Question: NGS data storage and management
1
gravatar for olavur
21 months ago by
olavur80
Tórshavn, Faroe Islands
olavur80 wrote:

I'm looking for a system to store human NGS data and metadata, and to retrieve data. We have a storage server with a proper distributed filesystem (Isilon OneFS).

There are some other posts discussing this topic, for example:

But I wanted to make a new post because (1) those posts are several years old, and I imagine practices are different today, and (2) they discuss file formats and distributed file systems a lot, while I'm more interested in ways to access data.

I would like to have a system, preferably with a GUI (browser is also fine), where I can search for an individual (pseudonym ID), and retrieve their data:

  • Raw NGS data (FASTQ)
  • Aligned reads (BAM)
  • Variants (VCF)
  • Metadata, for example whether the individual is part of a trio, was the individual sequenced more than once, how was the individual sequenced, etc.

I also want to be able to retrieve data (VCF or BAM or whatever is specified) from a list of individual IDs.

Some nice-to-haves:

  • Retrieve variants from individual lists in specified gene(s), loci or type of variation.
  • Incorporating genome browsers such as ExAC.
  • Or a different kind of genome browser like IGV.
  • Familial relationships, for example as in Family Genome Browser (FBG)

Some examples of software I am unsure of:

Any input on this topic would be greatly appreciated.

ADD COMMENTlink modified 21 months ago • written 21 months ago by olavur80
1

Are you willing to purchase or looking for a free solution?

ADD REPLYlink modified 21 months ago • written 21 months ago by genomax68k

Purchasing is an option.

ADD REPLYlink written 21 months ago by olavur80
1

While a system of this type sounds simple, getting freeware or an off the shelf commercial solution to fit your internal business practices can easily become a huge pain in the you know what. Most times this is because of unwillingness of locals to change their business practices/inability of map existing practices onto a ready-made solution. This is guaranteed to cause pain for many unless you have plenty of resources (i.e. developers) to throw at this.

Looking at your user profile you seem to be at an institution that is in this for the long term. So if you have internal developer resources, then putting a solution together that fits your needs (keeping very simple/realistic goals, which is extremely important) may prove to be the best solution.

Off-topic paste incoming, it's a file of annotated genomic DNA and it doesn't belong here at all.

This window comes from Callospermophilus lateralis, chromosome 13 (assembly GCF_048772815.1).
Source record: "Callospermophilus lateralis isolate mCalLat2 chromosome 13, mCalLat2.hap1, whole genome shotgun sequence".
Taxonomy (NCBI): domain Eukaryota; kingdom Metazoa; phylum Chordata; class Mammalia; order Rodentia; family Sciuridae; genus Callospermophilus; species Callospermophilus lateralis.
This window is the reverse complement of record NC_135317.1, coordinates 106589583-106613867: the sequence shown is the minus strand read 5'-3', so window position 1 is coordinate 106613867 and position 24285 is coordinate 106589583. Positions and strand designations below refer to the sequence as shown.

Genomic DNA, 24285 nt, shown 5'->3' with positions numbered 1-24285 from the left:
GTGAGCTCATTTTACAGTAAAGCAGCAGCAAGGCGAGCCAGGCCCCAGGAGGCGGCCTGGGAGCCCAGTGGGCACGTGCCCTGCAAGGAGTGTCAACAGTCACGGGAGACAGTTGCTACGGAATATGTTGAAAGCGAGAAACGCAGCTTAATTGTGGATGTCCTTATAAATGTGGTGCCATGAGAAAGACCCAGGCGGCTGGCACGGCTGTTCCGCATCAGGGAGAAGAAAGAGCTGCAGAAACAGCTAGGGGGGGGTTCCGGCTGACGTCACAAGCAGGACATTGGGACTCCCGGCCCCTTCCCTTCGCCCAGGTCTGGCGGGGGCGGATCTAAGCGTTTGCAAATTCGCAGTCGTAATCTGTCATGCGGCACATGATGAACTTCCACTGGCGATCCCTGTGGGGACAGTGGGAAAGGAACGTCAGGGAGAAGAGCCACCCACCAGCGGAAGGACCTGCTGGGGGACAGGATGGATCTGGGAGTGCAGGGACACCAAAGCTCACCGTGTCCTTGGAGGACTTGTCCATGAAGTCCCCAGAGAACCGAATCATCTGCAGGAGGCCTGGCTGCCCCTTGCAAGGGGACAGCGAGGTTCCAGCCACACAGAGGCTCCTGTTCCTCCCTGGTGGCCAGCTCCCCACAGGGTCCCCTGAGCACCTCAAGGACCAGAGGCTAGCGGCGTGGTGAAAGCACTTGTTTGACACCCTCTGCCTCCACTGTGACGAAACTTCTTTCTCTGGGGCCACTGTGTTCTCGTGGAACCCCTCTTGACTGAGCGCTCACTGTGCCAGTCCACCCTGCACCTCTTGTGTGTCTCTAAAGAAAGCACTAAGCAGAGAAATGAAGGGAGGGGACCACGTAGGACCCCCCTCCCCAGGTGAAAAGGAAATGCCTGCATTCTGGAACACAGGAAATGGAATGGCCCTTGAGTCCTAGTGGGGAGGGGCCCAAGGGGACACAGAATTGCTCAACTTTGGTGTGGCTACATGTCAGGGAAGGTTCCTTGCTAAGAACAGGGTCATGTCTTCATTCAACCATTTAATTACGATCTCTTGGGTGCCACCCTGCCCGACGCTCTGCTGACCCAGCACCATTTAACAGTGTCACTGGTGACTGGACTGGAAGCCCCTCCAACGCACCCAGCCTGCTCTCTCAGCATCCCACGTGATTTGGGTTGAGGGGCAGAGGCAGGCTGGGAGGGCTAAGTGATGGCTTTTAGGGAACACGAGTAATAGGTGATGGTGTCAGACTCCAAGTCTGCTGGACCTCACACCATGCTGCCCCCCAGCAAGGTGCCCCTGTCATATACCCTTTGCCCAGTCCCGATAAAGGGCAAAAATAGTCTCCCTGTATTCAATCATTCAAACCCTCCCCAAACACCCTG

Also take a look at this old thread: Is there a Lims that doesn't suck? Issues mentioned in that thread (unfortunately) remain current. But it does have useful information about various packages.

ADD REPLYlink modified 21 months ago • written 21 months ago by genomax68k

Most times this is because of unwillingness of locals to change their business practices/inability of map existing practices onto a ready-made solution.

We are sort of building everything from the ground up, so I don't know how much we have to adapt to existing practices.

This is guaranteed to cause pain for many unless you have plenty of resources (i.e. developers) to throw at this.

We don't have a lot of resources, so we can't expect to develop a complex system for ourselves.

So if you have internal developer resources, then putting a solution together that fits your needs (keeping very simple/realistic goals, which is extremely important) may prove to be the best solution.

If there is no suitable system we can buy, then perhaps we need to consider developing our own. But most likely I will have to do it myself, so it will have to be very simple.

ADD REPLYlink written 21 months ago by olavur80
1

I think you should separate raw data from accessible information. The raw data can be stored in bam files for instance on a slow file system. The accessible data would be the SNPs, coverage etc. It should be pre-computed or computed on request and then loaded to the database. In my opinion there is no reason in having bam files accessible. You obviously narrow down your analysis results to pre-defined questions or request some time to generate the relevant data but the saving in fast storage is huge. If you are looking for a commercial solution you can check out SQREAM, they have (or at least had) dedicated solutions for systems like you described. Good luck

ADD REPLYlink written 21 months ago by Asaf5.7k

Good point, accessing sequence formats such as FASTQ and BAM will be rare, but not non-existent.

ADD REPLYlink written 21 months ago by olavur80

PathOS has some of the functionality you are looking for. You can search for patients (maybe their metadata?), VCFs are displayed, IGV is incorporated for aligned read display. Their paper here.

Also, molgenis and their NGS modules might be of use.

ADD REPLYlink modified 21 months ago • written 21 months ago by Robert Sicko570

Thanks, Molgenis is exactly the kind of thing I need. It seems to have very advanced data management features, and is also geared towards biobanks.

ADD REPLYlink written 21 months ago by olavur80

However, it seems very complex, and being an open source and most likely government funded project, I'm not sure I can expect much in terms of stability and long-term support.

ADD REPLYlink written 21 months ago by olavur80

I'm not sure I can expect much in terms of stability and long-term support.

That is a given for pretty much all software. That is one of the reasons one is expected to pay for the value-add that a supporting entity guarantees, even though the software itself may be free.

ADD REPLYlink written 21 months ago by genomax68k
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